Pfc. Ralph Lee Stine

   Pfc. Ralph Lee Stine was born on July 28, 1921, in Washington County, Kentucky, to Orville and Sadie Dean-Stine.  He had seven brothers and one sister.  The family resided on Main Street in Burgin, Kentucky.

    Ralph joined the Kentucky National Guard on December 5, 1939, in Harrodsburg.  He was working as a farmhand when his tank company was called to federal duty on November 25, 1940.   During the next year, Ralph trained at Fort Knox, Kentucky, where he qualified as a tank driver.  His company was now known as D Company, 192nd Tank Battalion.

    In the late summer of 1941, Ralph took part in maneuvers in Louisiana.  After the maneuvers, he and the rest of his battalion learned they were being sent overseas.  Ralph and the other soldiers received leaves home to say their goodbyes.
    The battalion sailed, on the U.S.A.T. Hugh L. Scott, from San Francisco on Monday, October 27th for Hawaii as part of a three ship convoy.  They arrived in Hawaii on Sunday, November 2nd, and had a layover.  The soldiers received passes and allowed to explore the islands.  They sailed again on Tuesday, November 4th for Guam.  When the ships arrived at Guam, they took on bananas, vegetables, coconuts, and water.  The soldiers remained on ship since the convoy was sailing the next day.  
    About 8:00 in the morning on Thursday, November 20th the ships arrived at Manila Bay.  After arriving at Manila, it was three or four hours before they disembarked.  The tankers rode buses to the train station where they got out and took a train to Ft. Stostenburg.  Other battalion members boarded their trucks and drove them to fort north of Manila.

    It was during this time that D Company was attached to the 194th Tank Battalion to give each tank battalion three companies.  An official transfer to the battalion never took place when war came on December 8, 1941.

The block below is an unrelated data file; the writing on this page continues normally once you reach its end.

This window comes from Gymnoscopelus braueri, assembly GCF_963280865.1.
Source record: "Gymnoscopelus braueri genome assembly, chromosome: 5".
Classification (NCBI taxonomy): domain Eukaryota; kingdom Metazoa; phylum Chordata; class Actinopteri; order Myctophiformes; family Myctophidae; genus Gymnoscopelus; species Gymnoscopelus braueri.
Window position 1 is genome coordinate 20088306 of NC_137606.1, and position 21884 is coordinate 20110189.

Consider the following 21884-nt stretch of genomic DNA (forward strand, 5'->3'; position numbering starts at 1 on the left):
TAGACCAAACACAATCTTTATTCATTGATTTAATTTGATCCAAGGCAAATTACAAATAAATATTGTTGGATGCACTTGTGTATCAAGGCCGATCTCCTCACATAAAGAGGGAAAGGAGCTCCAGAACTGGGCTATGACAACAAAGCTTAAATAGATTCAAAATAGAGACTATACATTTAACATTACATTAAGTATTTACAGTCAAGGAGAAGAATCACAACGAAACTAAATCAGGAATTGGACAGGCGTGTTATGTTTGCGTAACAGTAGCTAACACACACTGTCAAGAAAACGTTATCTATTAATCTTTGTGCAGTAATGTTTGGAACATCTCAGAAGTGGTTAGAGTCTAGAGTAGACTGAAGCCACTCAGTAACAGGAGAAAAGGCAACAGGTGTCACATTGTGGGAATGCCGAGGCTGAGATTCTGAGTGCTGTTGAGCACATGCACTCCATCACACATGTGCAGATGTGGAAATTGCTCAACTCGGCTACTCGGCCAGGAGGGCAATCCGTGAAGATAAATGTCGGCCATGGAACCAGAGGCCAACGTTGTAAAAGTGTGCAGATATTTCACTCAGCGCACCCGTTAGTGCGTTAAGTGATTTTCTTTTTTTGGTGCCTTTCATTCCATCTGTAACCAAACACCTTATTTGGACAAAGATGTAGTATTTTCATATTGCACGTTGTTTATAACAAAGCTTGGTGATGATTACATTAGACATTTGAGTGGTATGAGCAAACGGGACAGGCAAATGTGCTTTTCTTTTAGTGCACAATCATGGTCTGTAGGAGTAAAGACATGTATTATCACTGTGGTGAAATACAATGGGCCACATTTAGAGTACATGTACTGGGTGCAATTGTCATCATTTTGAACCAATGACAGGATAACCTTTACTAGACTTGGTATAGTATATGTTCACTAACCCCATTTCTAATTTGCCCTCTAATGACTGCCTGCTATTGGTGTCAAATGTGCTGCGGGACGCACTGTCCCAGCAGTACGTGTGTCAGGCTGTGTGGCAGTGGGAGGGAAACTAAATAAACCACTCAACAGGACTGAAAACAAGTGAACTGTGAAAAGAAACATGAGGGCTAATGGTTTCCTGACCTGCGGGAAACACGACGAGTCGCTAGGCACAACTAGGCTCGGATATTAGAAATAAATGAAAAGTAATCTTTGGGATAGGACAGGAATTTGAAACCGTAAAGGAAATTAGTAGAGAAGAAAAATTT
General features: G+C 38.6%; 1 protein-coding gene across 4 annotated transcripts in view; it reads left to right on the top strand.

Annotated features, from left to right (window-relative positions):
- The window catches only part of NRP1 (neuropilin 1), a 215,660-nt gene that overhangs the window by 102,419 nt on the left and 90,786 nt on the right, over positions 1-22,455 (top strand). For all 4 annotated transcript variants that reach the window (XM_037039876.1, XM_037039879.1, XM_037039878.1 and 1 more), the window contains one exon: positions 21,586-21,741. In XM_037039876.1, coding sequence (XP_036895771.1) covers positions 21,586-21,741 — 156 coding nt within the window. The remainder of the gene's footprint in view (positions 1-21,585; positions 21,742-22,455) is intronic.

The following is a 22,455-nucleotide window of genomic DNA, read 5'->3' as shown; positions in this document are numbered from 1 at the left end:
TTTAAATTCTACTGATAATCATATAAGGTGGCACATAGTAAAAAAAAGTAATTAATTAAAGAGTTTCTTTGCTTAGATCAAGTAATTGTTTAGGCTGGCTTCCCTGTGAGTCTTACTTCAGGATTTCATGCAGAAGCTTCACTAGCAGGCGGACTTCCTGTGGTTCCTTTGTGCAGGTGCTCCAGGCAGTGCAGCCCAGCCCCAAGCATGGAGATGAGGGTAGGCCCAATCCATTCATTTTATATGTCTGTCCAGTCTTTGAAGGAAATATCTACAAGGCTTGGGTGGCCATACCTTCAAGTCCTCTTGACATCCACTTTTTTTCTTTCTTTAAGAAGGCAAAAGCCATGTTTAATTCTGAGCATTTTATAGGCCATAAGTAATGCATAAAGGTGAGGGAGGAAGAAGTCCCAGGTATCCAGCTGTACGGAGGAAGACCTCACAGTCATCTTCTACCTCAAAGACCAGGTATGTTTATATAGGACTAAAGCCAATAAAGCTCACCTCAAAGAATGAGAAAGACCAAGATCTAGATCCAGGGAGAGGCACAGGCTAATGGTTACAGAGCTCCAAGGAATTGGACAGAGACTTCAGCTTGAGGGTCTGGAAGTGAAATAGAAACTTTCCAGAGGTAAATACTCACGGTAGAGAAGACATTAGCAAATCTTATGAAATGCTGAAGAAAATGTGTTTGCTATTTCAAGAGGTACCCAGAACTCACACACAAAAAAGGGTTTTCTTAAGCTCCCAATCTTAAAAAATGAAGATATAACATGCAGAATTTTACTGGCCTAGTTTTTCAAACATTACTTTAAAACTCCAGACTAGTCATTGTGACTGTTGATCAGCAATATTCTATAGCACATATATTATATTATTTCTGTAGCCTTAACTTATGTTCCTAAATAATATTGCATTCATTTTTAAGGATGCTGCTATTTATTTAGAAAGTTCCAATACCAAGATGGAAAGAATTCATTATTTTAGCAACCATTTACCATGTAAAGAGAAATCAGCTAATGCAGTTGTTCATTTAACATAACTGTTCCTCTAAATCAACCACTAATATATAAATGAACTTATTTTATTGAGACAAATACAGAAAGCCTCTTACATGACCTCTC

That night the tanks left Clark Field.  Ralph and other tankers were sent to Maracot.  The tanks were set up along the bank of a river.  During this time, little happened, but the tankers were strafed a few times by Japanese planes.

    The tankers were next moved to Manalupa.  They remained there for a week and a half.  During this time, the Japanese landed troops at Lingayen Gulf.  Marcus and the other tankers were sent to Lingayen Gulf in support of B Company which had already been sent there.

    It was from this time on that Ralph's tank and the other tankers played hit and run with the Japanese.  They did this until they got to Guagua.  There, they stayed for three days until the Japanese made it so dangerous that they pulled out.  As they left, the town was literally burning down around them.  Shells were landing in the street and bouncing down it.

    The tankers fell back to the BamBam River and lined up along the bank.  They thought they were safe there.  Other tanks pulled in behind them around midnight.  It was sometime after their arrival that the shooting started.  It was at this time that Lt. Petree, Ralph's platoon commander was wounded.  According to Ralph, he heard Petree moan after getting shot and than Petree was shot a second time.  In an attempt to get Petree to a hospital, Ralph attempted to get his tank around the other tanks.  His tank hit a low spot and ended up on its side.  Ralph managed to get out of the tank and joined the crew of Marcus Lawson.  Lt. Petree died of his wounds several days later.

    The tanks dropped back five miles while under fire.  They remained under fire for the next several days.  They once again found themselves in a hit and run game with the Japanese.  Their main job was to serve as a rear guard covering the withdraws of the other units.

    On Bataan, Ralph's tank platoon was assigned to beach duty near the 148th kilometer marker.  It was while on this duty that the main defensive line broke.  His tank and the other tanks were sent north in an attempt to plug the hole.  It was during this attempt that his tank was knocked out by enemy fire.

    Ralph and the other men made their way back toward Mariveles at the southern tip of Bataan.  On April 9, 1942, he became a Prisoner of War when Bataan was surrendered to the Japanese.